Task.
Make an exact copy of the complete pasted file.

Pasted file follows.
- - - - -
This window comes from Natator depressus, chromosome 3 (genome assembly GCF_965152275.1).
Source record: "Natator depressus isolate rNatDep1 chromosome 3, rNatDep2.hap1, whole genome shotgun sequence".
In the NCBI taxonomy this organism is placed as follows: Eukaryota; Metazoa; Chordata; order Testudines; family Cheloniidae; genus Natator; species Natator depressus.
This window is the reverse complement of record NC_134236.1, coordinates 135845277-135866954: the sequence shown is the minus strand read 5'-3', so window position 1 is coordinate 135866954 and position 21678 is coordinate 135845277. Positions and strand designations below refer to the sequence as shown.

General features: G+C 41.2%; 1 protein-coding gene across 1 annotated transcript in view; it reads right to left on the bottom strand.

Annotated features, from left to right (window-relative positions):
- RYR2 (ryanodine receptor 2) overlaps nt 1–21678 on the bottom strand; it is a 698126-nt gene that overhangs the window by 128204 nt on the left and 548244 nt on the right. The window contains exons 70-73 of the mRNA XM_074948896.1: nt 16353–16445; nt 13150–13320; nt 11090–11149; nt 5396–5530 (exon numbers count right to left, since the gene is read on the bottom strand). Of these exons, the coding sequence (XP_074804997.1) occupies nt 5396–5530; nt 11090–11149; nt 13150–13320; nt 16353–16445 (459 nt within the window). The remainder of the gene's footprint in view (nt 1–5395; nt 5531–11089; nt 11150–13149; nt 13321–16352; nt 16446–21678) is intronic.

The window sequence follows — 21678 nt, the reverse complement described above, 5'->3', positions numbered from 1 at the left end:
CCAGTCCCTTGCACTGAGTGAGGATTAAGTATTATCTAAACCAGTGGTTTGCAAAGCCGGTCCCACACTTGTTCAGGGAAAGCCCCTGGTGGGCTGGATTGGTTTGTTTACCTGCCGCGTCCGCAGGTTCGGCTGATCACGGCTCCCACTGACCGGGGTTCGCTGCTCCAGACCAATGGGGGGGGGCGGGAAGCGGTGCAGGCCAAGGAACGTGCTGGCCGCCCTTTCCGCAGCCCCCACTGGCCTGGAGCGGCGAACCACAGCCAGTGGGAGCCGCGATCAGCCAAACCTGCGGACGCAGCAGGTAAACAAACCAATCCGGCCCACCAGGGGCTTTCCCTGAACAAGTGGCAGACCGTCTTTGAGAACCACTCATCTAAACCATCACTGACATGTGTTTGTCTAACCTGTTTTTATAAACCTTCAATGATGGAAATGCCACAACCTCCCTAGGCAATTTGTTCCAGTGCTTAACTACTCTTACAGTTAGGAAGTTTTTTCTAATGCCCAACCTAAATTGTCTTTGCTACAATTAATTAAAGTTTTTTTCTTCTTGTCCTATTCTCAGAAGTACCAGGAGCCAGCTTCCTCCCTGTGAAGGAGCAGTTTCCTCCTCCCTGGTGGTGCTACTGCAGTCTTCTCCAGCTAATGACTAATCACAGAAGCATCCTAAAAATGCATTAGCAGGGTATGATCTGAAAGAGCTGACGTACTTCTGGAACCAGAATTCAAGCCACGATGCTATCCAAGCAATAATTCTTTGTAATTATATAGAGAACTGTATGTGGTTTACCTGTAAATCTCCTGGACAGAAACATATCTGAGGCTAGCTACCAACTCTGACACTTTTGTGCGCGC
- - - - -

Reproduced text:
This window comes from Natator depressus, chromosome 3 (genome assembly GCF_965152275.1).
Source record: "Natator depressus isolate rNatDep1 chromosome 3, rNatDep2.hap1, whole genome shotgun sequence".
In the NCBI taxonomy this organism is placed as follows: Eukaryota; Metazoa; Chordata; order Testudines; family Cheloniidae; genus Natator; species Natator depressus.
This window is the reverse complement of record NC_134236.1, coordinates 135845277-135866954: the sequence shown is the minus strand read 5'-3', so window position 1 is coordinate 135866954 and position 21678 is coordinate 135845277. Positions and strand designations below refer to the sequence as shown.

General features: G+C 41.2%; 1 protein-coding gene across 1 annotated transcript in view; it reads right to left on the bottom strand.

Annotated features, from left to right (window-relative positions):
- RYR2 (ryanodine receptor 2) overlaps nt 1–21678 on the bottom strand; it is a 698126-nt gene that overhangs the window by 128204 nt on the left and 548244 nt on the right. The window contains exons 70-73 of the mRNA XM_074948896.1: nt 16353–16445; nt 13150–13320; nt 11090–11149; nt 5396–5530 (exon numbers count right to left, since the gene is read on the bottom strand). Of these exons, the coding sequence (XP_074804997.1) occupies nt 5396–5530; nt 11090–11149; nt 13150–13320; nt 16353–16445 (459 nt within the window). The remainder of the gene's footprint in view (nt 1–5395; nt 5531–11089; nt 11150–13149; nt 13321–16352; nt 16446–21678) is intronic.

The window sequence follows — 21678 nt, the reverse complement described above, 5'->3', positions numbered from 1 at the left end:
CCAGTCCCTTGCACTGAGTGAGGATTAAGTATTATCTAAACCAGTGGTTTGCAAAGCCGGTCCCACACTTGTTCAGGGAAAGCCCCTGGTGGGCTGGATTGGTTTGTTTACCTGCCGCGTCCGCAGGTTCGGCTGATCACGGCTCCCACTGACCGGGGTTCGCTGCTCCAGACCAATGGGGGGGGGCGGGAAGCGGTGCAGGCCAAGGAACGTGCTGGCCGCCCTTTCCGCAGCCCCCACTGGCCTGGAGCGGCGAACCACAGCCAGTGGGAGCCGCGATCAGCCAAACCTGCGGACGCAGCAGGTAAACAAACCAATCCGGCCCACCAGGGGCTTTCCCTGAACAAGTGGCAGACCGTCTTTGAGAACCACTCATCTAAACCATCACTGACATGTGTTTGTCTAACCTGTTTTTATAAACCTTCAATGATGGAAATGCCACAACCTCCCTAGGCAATTTGTTCCAGTGCTTAACTACTCTTACAGTTAGGAAGTTTTTTCTAATGCCCAACCTAAATTGTCTTTGCTACAATTAATTAAAGTTTTTTTCTTCTTGTCCTATTCTCAGAAGTACCAGGAGCCAGCTTCCTCCCTGTGAAGGAGCAGTTTCCTCCTCCCTGGTGGTGCTACTGCAGTCTTCTCCAGCTAATGACTAATCACAGAAGCATCCTAAAAATGCATTAGCAGGGTATGATCTGAAAGAGCTGACGTACTTCTGGAACCAGAATTCAAGCCACGATGCTATCCAAGCAATAATTCTTTGTAATTATATAGAGAACTGTATGTGGTTTACCTGTAAATCTCCTGGACAGAAACATATCTGAGGCTAGCTACCAACTCTGACACTTTTGTGCGCGC